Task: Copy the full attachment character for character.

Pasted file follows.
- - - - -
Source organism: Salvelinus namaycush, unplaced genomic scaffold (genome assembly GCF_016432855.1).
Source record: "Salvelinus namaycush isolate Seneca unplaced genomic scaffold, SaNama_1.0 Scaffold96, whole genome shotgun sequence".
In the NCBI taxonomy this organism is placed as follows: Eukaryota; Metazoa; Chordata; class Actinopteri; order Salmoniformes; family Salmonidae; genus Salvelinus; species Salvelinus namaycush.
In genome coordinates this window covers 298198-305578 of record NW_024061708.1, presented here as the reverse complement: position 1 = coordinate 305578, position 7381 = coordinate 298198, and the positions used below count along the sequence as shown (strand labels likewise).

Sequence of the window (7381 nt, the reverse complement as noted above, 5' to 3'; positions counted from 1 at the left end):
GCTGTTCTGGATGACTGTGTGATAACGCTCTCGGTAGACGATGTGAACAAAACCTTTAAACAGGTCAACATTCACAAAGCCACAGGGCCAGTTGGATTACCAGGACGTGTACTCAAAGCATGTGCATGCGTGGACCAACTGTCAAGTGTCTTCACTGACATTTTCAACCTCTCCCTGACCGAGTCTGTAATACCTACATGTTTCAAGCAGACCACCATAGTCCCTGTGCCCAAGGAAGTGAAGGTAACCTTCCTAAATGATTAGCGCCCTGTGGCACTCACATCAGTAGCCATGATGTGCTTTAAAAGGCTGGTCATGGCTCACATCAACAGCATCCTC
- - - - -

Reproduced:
Source organism: Salvelinus namaycush, unplaced genomic scaffold (genome assembly GCF_016432855.1).
Source record: "Salvelinus namaycush isolate Seneca unplaced genomic scaffold, SaNama_1.0 Scaffold96, whole genome shotgun sequence".
In the NCBI taxonomy this organism is placed as follows: Eukaryota; Metazoa; Chordata; class Actinopteri; order Salmoniformes; family Salmonidae; genus Salvelinus; species Salvelinus namaycush.
In genome coordinates this window covers 298198-305578 of record NW_024061708.1, presented here as the reverse complement: position 1 = coordinate 305578, position 7381 = coordinate 298198, and the positions used below count along the sequence as shown (strand labels likewise).

Sequence of the window (7381 nt, the reverse complement as noted above, 5' to 3'; positions counted from 1 at the left end):
GCTGTTCTGGATGACTGTGTGATAACGCTCTCGGTAGACGATGTGAACAAAACCTTTAAACAGGTCAACATTCACAAAGCCACAGGGCCAGTTGGATTACCAGGACGTGTACTCAAAGCATGTGCATGCGTGGACCAACTGTCAAGTGTCTTCACTGACATTTTCAACCTCTCCCTGACCGAGTCTGTAATACCTACATGTTTCAAGCAGACCACCATAGTCCCTGTGCCCAAGGAAGTGAAGGTAACCTTCCTAAATGATTAGCGCCCTGTGGCACTCACATCAGTAGCCATGATGTGCTTTAAAAGGCTGGTCATGGCTCACATCAACAGCATCCTC